Ansible using ad-hoc commands

Ansible using ad-hoc commands

An Ansible using Ad-hoc commands are commands that we use only for quick purposes that we don’t want to save for later, such as checking the status of a server or copying a file to the server. This is a good place to start to understand the basics of what Ansible can do prior to learning the playbooks language – ad-hoc commands can also be used to do quick things that you might not necessarily want to write a full playbook for.

Generally speaking, the true power of Ansible lies in playbooks. Why would you use ad-hoc tasks versus playbooks?

For instance, if you wanted to power off all of your lab for Diwali vacation, you could execute a quick one-liner in Ansible without writing a playbook.

How to write an Ansible ad-hoc command?

Ad hoc commands are the easiest way to explore Ansible. They have the following structure:


ansible <hosts> [-m <module_name>] -a <"arguments"> -u <username> [--become]
  • <hosts> : It can be any entry in the inventory file..
  • -m <module> : It’s an optional parameter. There are hundreds of modules available in Ansible.
  • -a <arguments> : We should pass values that are required by the module.
  • -u <username> : It specifies the user account in which Ansible can execute commands.
  • <Become> : It’s an optional parameter specified when we want to execute operations that need sudo privilege. By default become is false.

Ansible Using Ad-Hoc Commands

Now before running the task, you should make sure passwordless ssh connection has been setup between ansible control machine and the remote machines. For info on how to setup that you can refer

URL :  How to setup passwordless SSH login in Linux

One of the most simple commands used in Ansible is the ping module. It can be used to check the SSH connection between the Ansible control machine and the target machines. This is not ICMP ping.

]$ ansible servers -m ping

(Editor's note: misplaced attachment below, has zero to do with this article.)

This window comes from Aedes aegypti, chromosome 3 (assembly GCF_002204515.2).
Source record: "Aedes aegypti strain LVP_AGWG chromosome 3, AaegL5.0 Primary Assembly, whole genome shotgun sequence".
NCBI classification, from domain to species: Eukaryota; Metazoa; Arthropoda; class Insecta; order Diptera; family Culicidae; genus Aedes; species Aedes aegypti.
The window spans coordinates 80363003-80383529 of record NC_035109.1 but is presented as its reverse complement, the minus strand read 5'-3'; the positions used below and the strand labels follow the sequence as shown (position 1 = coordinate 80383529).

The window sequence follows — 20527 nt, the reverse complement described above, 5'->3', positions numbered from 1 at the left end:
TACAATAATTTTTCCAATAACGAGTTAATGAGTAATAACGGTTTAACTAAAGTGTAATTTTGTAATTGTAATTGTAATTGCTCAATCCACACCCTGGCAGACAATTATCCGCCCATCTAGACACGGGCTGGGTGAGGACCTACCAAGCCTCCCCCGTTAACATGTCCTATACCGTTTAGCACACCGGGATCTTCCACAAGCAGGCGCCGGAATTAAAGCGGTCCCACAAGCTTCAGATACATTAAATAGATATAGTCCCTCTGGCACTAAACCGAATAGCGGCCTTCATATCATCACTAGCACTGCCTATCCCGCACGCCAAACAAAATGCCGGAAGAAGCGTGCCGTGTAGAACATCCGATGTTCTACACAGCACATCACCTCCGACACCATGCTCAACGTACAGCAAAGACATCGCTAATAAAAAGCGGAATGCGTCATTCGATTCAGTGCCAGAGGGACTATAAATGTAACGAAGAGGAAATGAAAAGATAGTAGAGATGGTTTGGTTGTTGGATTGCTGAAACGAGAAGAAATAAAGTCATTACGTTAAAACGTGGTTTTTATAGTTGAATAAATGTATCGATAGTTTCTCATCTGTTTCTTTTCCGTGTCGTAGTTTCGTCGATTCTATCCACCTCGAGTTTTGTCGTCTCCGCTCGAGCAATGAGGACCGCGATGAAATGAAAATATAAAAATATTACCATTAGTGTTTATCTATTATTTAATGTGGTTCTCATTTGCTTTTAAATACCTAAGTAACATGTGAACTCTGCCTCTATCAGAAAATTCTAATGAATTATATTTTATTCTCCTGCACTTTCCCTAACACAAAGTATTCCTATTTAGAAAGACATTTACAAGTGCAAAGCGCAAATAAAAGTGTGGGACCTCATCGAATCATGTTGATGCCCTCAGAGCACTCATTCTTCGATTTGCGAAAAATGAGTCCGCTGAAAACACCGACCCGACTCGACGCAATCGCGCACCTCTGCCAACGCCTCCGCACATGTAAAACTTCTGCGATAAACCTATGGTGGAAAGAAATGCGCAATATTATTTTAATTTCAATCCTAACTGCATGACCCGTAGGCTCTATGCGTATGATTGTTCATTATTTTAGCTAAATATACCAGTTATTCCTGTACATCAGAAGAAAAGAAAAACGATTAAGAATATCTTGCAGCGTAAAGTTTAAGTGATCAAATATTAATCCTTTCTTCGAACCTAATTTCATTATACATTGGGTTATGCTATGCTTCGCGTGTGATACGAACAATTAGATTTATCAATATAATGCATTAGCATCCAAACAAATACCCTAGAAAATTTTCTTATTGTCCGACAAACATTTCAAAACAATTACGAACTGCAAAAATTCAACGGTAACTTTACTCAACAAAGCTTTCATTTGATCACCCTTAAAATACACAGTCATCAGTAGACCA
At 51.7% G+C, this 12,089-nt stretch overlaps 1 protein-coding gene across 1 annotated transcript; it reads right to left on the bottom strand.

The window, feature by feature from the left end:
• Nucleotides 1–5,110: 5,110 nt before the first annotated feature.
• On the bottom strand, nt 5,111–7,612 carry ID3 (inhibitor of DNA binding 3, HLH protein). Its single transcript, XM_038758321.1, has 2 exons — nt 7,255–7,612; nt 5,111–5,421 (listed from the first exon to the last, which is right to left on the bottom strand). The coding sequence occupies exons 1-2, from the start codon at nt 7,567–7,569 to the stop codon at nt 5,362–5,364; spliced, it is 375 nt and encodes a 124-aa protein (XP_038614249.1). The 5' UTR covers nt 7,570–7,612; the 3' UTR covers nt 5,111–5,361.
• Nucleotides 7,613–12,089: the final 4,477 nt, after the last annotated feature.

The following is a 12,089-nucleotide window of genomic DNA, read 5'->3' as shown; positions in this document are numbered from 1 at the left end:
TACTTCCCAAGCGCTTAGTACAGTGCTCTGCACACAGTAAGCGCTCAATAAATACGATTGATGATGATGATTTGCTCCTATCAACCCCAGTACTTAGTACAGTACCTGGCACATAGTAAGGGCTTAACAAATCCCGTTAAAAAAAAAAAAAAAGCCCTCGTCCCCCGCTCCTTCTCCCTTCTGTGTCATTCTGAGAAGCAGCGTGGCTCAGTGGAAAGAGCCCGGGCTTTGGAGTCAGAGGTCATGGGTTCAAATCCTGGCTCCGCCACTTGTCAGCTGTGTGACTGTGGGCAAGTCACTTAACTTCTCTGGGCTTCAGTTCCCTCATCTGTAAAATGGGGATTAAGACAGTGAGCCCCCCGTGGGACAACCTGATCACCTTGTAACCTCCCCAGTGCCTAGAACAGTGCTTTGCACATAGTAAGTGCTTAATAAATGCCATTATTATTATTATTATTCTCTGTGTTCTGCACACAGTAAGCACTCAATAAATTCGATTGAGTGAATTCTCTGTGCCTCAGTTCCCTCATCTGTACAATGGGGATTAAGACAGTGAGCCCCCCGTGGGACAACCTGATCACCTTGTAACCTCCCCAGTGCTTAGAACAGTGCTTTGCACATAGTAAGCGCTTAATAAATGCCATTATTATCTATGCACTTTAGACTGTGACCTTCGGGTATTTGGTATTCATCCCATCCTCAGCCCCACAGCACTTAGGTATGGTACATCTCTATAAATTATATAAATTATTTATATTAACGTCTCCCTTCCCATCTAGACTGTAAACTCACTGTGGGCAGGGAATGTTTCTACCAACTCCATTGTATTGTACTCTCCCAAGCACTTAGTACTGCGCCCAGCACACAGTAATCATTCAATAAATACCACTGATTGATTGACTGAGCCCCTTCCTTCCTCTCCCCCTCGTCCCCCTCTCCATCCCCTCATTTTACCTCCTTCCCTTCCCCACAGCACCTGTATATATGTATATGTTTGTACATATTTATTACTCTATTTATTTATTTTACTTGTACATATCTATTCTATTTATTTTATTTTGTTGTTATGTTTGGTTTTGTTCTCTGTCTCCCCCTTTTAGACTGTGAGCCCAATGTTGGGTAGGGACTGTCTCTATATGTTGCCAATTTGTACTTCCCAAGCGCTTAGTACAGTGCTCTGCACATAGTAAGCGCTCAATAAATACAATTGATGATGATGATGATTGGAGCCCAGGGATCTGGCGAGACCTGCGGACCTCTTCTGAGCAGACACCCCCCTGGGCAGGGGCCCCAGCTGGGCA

ansible using ad-hoc Commands

ansible using ad-hoc Commands

Sometimes you required to check the uptime of many servers and you check it manually. Ansible will help you on this, using –a options and use uptime command and mentioned the server list (use /etc/ansible/hosts as an inventory), You can see all the server uptime on the screen in single command.

]$ ansible all -a uptime
ansible using ad-hoc commands

ansible using ad-hoc commands

We need to install basic rpm on all the servers, it’s very painful task to login all servers and install the rpm but single ad-hoc command can install the rpm on all servers in ansible. I am using ansible “YUM” module to install the rpm. For more ansible module refer the url ANSIBLE MODULE 

I have used –become option to run with root because rpm installation required root.

]$ ansible webservers -m yum -a "name=telnet state=present" --become
ansible using ad-hoc commands

ansible using ad-hoc commands

You can also use ansible “COPY” module to copy the files from 1 destination to another. It’s very simple task to use copy module.

]$ ansible webservers –m copy –a “src=/etc/hosts dest=/tmp/hosts”

Client : Verify the file copy or not on remote server.

If you want to change permission as well as ownership of the file then use ansible “FILE” module. I am using –become option because chown required root privileges.

]$ ansible webservers –m file –a “dest=/tmp/hosts1” chmod=777 owner=linux1” --become

Client : You can verify on remote server that permission and owner changed or not.

We need to reboot all of the hosts inside of that servers host group, we could initiate a reboot by calling the reboot binary directly from Ansible. You need to use –become because reboot required root privileges. :

]$ ansible development -a "/sbin/reboot" –become

If you are run the reboot using normal user it’s give the error.


Thanks for reading the post 🙂 . Please share and leave your comment if any.

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